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Jindal Continues "Farewell Tour"

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Sue Lincoln
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Governor Bobby Jindal is making the rounds one last time, continuing his “farewell tour” of the state this week. After speaking engagements in Shreveport and Monroe last week, he’s speaking in New Orleans today and Lafayette tomorrow. Yesterday, he faced the Baton Rouge Press Club, and touted his accomplishments of eight years in the Governor’s Mansion.

“Our work’s not done, but we did what we said we were going to do. We made the big changes that had to be made,” Jindal said.

What gets top billing on his list? The first thing he did — ethics reform.

“Those ethics changes weren’t easy to implement,” Jindal reminisced. “They weren’t easy to pass, and yet we did ‘em – moved from the bottom 5 to the top 5 in the Better Government Association’s integrity index. Went from 44th worst to number one – the Center for Public Integrity’s legislative disclosure list.”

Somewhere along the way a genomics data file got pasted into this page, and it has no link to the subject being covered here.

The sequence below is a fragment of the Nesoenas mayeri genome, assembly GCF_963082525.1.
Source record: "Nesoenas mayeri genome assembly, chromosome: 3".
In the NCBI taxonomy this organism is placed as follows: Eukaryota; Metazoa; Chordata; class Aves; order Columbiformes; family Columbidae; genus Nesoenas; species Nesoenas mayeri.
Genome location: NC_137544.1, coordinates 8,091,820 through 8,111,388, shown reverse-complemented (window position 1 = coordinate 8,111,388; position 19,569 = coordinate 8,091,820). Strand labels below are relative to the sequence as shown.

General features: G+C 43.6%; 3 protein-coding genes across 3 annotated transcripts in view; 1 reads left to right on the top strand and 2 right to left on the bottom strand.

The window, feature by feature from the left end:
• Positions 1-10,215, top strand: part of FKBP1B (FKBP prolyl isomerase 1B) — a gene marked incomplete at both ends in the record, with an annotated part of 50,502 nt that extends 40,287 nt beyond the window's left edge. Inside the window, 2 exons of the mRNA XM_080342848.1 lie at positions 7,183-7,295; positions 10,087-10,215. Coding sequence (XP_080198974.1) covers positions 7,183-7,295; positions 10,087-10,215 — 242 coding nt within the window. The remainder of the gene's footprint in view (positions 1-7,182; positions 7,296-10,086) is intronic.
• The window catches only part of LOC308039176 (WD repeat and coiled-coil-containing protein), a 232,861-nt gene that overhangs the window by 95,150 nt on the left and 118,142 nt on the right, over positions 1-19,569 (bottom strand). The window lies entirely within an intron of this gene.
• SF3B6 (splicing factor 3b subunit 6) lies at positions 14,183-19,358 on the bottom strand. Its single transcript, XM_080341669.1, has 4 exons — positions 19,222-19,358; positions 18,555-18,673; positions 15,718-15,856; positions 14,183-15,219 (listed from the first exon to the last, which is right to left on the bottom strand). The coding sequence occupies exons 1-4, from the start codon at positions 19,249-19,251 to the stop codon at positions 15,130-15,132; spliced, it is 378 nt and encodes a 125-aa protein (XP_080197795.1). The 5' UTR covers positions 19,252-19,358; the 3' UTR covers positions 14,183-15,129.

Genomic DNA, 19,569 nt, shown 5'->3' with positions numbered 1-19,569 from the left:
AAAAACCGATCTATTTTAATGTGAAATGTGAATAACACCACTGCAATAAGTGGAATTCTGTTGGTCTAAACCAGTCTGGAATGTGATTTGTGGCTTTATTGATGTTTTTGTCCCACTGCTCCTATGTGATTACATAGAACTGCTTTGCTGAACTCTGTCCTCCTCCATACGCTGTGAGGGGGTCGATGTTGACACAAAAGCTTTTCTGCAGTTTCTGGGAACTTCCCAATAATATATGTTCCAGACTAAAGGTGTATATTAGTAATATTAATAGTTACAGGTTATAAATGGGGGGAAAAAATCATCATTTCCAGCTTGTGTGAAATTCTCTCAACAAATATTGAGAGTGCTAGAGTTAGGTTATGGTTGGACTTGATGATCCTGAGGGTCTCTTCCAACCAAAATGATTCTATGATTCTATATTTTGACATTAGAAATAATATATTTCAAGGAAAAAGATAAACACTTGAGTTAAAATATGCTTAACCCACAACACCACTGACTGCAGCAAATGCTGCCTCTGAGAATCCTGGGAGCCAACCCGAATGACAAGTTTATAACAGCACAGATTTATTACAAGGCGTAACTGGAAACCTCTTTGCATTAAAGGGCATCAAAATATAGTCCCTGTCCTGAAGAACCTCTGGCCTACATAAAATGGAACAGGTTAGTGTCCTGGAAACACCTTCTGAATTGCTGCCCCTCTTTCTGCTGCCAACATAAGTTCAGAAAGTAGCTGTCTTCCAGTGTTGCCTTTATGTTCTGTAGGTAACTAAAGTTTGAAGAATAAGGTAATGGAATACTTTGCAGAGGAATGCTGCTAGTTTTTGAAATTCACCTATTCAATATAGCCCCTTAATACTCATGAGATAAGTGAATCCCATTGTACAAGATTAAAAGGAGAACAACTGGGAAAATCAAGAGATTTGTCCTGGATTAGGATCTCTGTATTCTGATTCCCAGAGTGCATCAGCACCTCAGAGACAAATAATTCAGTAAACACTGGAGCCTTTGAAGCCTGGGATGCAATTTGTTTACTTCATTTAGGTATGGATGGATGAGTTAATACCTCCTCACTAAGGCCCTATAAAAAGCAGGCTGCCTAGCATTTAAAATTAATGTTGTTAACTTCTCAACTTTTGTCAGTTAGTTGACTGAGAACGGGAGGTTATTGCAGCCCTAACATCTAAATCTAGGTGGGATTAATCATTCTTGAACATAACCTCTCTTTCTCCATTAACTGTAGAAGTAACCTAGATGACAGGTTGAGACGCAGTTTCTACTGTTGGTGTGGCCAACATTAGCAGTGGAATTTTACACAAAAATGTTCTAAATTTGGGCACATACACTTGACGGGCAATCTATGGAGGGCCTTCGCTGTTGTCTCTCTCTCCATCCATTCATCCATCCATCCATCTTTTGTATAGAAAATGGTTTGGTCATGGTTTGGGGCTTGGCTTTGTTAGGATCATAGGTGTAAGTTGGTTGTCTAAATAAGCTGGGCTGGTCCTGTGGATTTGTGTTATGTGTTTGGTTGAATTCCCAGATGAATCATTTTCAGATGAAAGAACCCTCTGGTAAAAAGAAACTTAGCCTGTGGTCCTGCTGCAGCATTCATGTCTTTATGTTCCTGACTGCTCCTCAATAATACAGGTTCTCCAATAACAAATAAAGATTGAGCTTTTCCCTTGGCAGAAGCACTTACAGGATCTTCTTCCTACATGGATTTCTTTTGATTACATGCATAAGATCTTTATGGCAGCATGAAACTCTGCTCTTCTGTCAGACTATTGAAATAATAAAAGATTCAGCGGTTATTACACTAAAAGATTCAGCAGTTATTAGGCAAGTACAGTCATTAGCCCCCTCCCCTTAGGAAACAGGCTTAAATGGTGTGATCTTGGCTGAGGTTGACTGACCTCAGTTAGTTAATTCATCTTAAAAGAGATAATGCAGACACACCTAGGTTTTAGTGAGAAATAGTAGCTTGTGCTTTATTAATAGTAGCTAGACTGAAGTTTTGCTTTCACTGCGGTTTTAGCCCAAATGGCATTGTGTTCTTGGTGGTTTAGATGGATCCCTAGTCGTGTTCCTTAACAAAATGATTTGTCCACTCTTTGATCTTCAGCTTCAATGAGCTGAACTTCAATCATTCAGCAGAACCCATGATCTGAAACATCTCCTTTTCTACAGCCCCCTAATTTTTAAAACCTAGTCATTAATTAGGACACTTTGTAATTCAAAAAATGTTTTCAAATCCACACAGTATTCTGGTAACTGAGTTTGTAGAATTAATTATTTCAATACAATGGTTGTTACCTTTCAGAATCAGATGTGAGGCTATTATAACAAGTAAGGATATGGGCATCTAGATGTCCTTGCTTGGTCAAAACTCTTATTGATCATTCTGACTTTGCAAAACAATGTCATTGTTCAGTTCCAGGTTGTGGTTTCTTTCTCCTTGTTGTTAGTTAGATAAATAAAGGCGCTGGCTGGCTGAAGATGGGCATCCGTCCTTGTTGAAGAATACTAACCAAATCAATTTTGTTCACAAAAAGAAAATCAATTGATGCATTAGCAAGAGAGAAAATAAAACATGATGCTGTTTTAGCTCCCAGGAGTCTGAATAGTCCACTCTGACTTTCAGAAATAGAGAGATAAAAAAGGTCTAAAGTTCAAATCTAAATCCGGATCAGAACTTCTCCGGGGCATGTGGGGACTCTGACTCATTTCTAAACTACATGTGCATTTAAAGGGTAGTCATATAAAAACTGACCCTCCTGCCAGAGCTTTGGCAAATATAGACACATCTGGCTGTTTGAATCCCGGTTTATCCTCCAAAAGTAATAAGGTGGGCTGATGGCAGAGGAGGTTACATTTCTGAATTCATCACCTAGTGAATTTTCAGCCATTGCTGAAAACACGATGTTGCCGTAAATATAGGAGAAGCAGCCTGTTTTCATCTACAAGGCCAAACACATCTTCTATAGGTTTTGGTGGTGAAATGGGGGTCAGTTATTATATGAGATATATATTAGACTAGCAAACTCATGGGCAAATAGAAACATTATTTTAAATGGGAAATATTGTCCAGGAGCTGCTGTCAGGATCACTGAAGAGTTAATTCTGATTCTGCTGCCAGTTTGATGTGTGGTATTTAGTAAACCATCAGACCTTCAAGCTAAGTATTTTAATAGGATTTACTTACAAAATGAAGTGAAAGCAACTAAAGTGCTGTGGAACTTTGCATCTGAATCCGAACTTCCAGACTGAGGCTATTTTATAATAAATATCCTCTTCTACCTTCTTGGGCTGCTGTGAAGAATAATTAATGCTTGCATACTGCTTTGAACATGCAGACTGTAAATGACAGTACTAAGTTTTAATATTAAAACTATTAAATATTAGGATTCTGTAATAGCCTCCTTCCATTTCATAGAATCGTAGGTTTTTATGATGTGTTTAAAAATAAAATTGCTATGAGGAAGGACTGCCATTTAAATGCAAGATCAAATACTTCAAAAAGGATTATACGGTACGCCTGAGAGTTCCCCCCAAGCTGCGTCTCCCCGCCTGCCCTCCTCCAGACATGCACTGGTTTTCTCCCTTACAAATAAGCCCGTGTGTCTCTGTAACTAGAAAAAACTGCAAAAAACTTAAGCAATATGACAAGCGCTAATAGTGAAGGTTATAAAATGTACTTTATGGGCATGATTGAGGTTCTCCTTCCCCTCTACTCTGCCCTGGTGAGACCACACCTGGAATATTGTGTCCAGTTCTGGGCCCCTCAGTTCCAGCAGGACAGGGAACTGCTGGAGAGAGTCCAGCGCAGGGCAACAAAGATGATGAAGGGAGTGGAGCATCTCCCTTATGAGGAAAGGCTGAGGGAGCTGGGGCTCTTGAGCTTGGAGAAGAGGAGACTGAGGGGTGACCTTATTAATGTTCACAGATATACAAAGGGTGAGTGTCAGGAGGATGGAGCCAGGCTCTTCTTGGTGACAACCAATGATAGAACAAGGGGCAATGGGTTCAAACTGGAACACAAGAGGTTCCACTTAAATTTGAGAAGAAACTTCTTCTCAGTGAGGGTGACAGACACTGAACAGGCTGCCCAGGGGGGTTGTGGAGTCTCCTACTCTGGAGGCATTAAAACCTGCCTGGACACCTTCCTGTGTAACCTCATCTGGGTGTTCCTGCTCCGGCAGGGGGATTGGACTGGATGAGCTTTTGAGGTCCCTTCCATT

Leaving aside the fact that it’s easiest to get the legislature to go along in a governor’s first special session, Jindal’s statement is contradicted by the 2015 state ethics rankings from the Center for Public Integrity. This fall’s list gives Louisiana an “F”, ranking 41st of the 50 states. Asked about that, Jindal argued, “I know there are a bunch of subjective rankings. I know, for example, CPI does one ranking that’s based on interviewing local journalists and reporters. If you actually look at the objective rankings, you actually look at the changes we put in place, Louisiana does rank at the top.”

Not so, not even in the South. Every other southern states ranked higher than Louisiana.

Jindal cited education reforms and industrial growth as additional successes of his gubernatorial term. But members of the capitol press corps grilled him about another part of his legacy: the chronic state budget shortfalls he’s dealt with, and leaves for the next administration.

Jindal said he shrank the size of state government, and seemed to chalk the criticism of his fiscal management up to sour grapes.

“Folks that want to grow government will never say, ‘There’s plenty of money this year.’ They’re always going to want to spend more money.”